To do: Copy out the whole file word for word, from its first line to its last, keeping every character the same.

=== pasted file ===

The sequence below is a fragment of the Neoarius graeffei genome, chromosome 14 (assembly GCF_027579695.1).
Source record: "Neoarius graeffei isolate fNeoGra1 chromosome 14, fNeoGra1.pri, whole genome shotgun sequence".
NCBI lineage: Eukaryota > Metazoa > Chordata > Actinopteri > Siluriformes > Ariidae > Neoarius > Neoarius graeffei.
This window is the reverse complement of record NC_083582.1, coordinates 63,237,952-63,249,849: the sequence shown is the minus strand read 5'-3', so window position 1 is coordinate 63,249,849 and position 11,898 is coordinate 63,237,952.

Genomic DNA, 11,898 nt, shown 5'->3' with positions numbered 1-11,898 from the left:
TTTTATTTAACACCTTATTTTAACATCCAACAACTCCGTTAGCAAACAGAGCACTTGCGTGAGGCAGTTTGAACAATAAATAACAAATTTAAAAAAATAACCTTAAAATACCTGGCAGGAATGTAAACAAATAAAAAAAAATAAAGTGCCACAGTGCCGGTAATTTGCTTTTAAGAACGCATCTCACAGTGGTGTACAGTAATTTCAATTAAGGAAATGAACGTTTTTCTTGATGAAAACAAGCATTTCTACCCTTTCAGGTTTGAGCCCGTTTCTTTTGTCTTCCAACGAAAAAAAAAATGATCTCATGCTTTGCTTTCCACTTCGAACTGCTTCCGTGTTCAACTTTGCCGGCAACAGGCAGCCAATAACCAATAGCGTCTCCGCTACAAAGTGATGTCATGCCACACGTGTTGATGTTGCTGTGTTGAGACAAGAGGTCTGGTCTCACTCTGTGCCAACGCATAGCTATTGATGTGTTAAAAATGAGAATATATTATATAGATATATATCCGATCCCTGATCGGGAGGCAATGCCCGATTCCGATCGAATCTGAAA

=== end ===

The sequence below is a fragment of the Neoarius graeffei genome, chromosome 14 (assembly GCF_027579695.1).
Source record: "Neoarius graeffei isolate fNeoGra1 chromosome 14, fNeoGra1.pri, whole genome shotgun sequence".
NCBI lineage: Eukaryota > Metazoa > Chordata > Actinopteri > Siluriformes > Ariidae > Neoarius > Neoarius graeffei.
This window is the reverse complement of record NC_083582.1, coordinates 63,237,952-63,249,849: the sequence shown is the minus strand read 5'-3', so window position 1 is coordinate 63,249,849 and position 11,898 is coordinate 63,237,952.

Genomic DNA, 11,898 nt, shown 5'->3' with positions numbered 1-11,898 from the left:
TTTTATTTAACACCTTATTTTAACATCCAACAACTCCGTTAGCAAACAGAGCACTTGCGTGAGGCAGTTTGAACAATAAATAACAAATTTAAAAAAATAACCTTAAAATACCTGGCAGGAATGTAAACAAATAAAAAAAAATAAAGTGCCACAGTGCCGGTAATTTGCTTTTAAGAACGCATCTCACAGTGGTGTACAGTAATTTCAATTAAGGAAATGAACGTTTTTCTTGATGAAAACAAGCATTTCTACCCTTTCAGGTTTGAGCCCGTTTCTTTTGTCTTCCAACGAAAAAAAAAATGATCTCATGCTTTGCTTTCCACTTCGAACTGCTTCCGTGTTCAACTTTGCCGGCAACAGGCAGCCAATAACCAATAGCGTCTCCGCTACAAAGTGATGTCATGCCACACGTGTTGATGTTGCTGTGTTGAGACAAGAGGTCTGGTCTCACTCTGTGCCAACGCATAGCTATTGATGTGTTAAAAATGAGAATATATTATATAGATATATATCCGATCCCTGATCGGGAGGCAATGCCCGATTCCGATCGAATCTGAAA